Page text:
By implementing this three dimensional analysis (where we would assign scores, such as Poor/ Low/ High) we can define the maintenance strategy and take decisions such as: immediately exchange the asset through Capex spending; increase planned maintenance; implement real time monitoring; leave current activities unchanged but optimise the maintenance; or something else.

Ok, we have done  it! We know what we have, how we maintain it (or not), and defined the right Maintenance Strategy by implementing some proper thinking. Is this enough?

Obviously, not and this is when we do our “magic” with analytics.

Step 4: Deploy Predictive Maintenance Analytics: We deploy our cloud-based analytics in order to early indicate and diagnose equipment faults. This can then be used as the basis for decisions to perform maintenance, both corrective and preventive.

Why would we do that? Well, why we wait until something fails when we can diagnose early and prevent equipment faults through the data collected by our platform and the analysis happening in the background?

The final step is simply “take action”. What’s the point in knowing what to do and then spend a year getting approvals to do it, by which time things have become even more complex?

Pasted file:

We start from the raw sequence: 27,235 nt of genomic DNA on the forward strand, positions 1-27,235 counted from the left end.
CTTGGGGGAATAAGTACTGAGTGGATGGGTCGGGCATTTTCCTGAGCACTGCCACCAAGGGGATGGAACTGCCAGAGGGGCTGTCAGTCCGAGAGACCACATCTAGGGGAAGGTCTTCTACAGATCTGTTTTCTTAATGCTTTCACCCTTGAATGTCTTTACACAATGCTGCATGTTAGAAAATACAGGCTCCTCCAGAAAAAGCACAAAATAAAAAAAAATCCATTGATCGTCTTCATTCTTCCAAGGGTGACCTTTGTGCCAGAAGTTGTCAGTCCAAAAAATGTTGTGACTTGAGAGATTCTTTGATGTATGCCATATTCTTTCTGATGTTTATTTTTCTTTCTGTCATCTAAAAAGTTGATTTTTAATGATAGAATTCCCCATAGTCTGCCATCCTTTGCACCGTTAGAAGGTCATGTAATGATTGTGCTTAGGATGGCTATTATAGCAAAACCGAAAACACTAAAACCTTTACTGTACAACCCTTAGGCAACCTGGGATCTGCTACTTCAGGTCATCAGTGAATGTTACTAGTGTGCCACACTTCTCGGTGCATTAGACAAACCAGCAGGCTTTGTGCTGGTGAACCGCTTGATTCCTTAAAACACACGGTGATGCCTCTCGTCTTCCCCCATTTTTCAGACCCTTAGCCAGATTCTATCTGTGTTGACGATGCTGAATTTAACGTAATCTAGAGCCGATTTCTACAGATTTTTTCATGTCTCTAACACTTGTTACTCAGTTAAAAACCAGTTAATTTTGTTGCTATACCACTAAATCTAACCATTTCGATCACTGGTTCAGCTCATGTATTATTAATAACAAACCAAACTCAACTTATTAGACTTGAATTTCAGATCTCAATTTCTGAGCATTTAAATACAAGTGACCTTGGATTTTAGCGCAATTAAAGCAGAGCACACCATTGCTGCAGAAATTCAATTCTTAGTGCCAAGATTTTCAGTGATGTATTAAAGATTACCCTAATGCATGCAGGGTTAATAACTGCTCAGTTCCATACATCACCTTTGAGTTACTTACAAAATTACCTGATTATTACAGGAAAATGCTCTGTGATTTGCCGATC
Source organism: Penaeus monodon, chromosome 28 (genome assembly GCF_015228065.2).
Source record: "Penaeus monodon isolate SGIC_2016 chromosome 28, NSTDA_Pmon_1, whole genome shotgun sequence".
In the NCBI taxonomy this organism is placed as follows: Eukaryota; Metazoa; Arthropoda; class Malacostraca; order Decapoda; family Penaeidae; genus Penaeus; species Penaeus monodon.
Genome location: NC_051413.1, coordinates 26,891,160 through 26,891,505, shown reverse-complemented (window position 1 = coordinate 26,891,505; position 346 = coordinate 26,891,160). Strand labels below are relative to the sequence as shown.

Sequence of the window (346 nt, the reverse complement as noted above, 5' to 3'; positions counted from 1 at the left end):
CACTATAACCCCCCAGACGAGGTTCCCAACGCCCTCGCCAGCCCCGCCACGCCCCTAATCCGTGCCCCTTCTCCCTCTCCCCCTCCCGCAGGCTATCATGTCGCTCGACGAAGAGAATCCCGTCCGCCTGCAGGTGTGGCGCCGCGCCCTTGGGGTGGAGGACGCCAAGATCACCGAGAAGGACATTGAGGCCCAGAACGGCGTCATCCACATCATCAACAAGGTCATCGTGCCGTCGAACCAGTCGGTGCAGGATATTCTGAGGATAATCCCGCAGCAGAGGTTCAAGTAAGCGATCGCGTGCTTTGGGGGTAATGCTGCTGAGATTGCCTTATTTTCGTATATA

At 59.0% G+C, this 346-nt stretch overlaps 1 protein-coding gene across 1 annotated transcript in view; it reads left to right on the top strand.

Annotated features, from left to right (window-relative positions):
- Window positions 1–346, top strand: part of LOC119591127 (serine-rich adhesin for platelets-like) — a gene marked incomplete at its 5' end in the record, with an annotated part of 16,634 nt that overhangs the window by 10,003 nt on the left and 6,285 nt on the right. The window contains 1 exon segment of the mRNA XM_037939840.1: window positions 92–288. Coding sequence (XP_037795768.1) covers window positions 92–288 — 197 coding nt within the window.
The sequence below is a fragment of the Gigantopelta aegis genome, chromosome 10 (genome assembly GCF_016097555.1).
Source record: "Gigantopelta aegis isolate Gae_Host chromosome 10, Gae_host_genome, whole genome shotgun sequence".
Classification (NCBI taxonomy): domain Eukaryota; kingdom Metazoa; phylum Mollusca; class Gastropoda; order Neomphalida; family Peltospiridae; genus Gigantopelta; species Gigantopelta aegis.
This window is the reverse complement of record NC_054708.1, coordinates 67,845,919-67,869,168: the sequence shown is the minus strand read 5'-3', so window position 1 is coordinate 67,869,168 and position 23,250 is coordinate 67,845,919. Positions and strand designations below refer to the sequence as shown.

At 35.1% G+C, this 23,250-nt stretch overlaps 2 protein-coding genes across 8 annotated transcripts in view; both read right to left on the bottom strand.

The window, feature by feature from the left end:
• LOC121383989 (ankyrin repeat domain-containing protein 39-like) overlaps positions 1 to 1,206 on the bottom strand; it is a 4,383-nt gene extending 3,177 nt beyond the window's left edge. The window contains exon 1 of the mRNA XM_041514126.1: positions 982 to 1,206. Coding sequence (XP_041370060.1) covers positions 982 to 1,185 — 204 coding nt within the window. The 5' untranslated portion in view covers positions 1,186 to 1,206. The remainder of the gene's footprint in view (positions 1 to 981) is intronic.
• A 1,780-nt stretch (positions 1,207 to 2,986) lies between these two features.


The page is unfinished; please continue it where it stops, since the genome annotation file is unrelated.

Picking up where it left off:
Step 5: Deploy Cloud FIM’s (Facility Improvement Measures) & Cloud OPS: By leveraging data analytics and advanced algorithms we create and present insights that will drive actions (facility improvement measures- consider them projects, small or big). Their goal is to reduce energy, guide and prioritise maintenance activities as well as identify and remotely correct performance issues.

This is the part where we leverage significantly all the capabilities of our advanced cloud-based platform Navigator, based on multi-year experience of almost 80,000 buildings connected to this platform globally. It’s practically our “Living Lab”.

Ok, and assuming we do all these things, what have we actually achieved?

As mentioned at the beginning: the value proposition of this service is summarized in the triptych:

  • Increase up-time
  • Reduce OPEX
  • Optimise CAPEX.

To sum this all up….

… inefficient operations and reactive maintenance lead to downtimes, inefficient use of CAPEX, increased OPEX, missed optimisation opportunities, dependency on external vendors, and generally kill all benefits achieved in the energy optimisation game you have been diligently focusing on.

Would you want to wait when your competitors don’t?

Why would you not want to tap into the additional 30% of the total cost of operations rather than only tackling the first 40%?

The Digital Arena summarised
as ABC (Artificial Intelligence, Big Data, Cloud) allows us to have access and visibility to many “sins” in one go.

Niko Kavakiotis

Niko KavakiotisHead of Building Performance & Sustainability UK